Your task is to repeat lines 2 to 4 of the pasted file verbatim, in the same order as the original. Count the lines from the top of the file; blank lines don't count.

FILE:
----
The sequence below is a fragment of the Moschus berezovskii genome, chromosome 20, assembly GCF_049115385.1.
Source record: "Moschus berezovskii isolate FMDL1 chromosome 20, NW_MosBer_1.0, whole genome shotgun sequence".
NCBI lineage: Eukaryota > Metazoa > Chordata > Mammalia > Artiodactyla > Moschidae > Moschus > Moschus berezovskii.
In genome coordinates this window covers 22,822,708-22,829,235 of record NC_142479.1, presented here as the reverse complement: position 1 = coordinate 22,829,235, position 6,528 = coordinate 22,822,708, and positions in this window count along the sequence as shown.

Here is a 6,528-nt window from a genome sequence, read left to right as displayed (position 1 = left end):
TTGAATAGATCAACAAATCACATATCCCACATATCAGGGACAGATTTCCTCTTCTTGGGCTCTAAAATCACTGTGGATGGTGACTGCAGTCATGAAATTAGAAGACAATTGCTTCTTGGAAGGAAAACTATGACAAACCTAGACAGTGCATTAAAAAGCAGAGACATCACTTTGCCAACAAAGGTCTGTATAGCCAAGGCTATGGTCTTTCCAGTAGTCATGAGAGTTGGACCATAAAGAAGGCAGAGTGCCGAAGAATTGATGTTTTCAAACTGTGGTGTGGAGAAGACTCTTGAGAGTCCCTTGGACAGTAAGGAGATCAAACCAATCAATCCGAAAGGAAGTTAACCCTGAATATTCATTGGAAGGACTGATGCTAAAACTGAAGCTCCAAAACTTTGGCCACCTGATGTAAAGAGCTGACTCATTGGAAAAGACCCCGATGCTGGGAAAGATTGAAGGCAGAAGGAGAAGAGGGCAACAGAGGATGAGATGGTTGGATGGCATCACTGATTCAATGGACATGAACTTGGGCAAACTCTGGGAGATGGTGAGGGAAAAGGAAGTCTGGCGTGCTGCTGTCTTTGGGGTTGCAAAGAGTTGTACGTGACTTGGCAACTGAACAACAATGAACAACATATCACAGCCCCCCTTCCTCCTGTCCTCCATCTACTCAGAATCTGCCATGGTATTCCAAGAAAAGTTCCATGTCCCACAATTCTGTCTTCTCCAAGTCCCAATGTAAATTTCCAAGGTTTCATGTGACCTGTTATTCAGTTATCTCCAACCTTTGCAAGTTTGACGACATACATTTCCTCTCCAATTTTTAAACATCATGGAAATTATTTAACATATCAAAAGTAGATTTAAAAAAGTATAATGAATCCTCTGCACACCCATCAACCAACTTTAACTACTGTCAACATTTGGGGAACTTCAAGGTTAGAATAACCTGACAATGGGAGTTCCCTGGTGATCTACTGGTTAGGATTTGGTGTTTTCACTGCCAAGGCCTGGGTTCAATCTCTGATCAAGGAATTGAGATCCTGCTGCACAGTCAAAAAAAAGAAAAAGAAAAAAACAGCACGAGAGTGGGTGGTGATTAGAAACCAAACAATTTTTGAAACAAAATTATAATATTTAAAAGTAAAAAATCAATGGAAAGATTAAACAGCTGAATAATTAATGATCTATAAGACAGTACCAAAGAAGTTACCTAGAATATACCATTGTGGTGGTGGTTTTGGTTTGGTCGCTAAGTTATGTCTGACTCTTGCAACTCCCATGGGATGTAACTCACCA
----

Source record: "Moschus berezovskii isolate FMDL1 chromosome 20, NW_MosBer_1.0, whole genome shotgun sequence".
NCBI lineage: Eukaryota > Metazoa > Chordata > Mammalia > Artiodactyla > Moschidae > Moschus > Moschus berezovskii.
In genome coordinates this window covers 22,822,708-22,829,235 of record NC_142479.1, presented here as the reverse complement: position 1 = coordinate 22,829,235, position 6,528 = coordinate 22,822,708, and positions in this window count along the sequence as shown.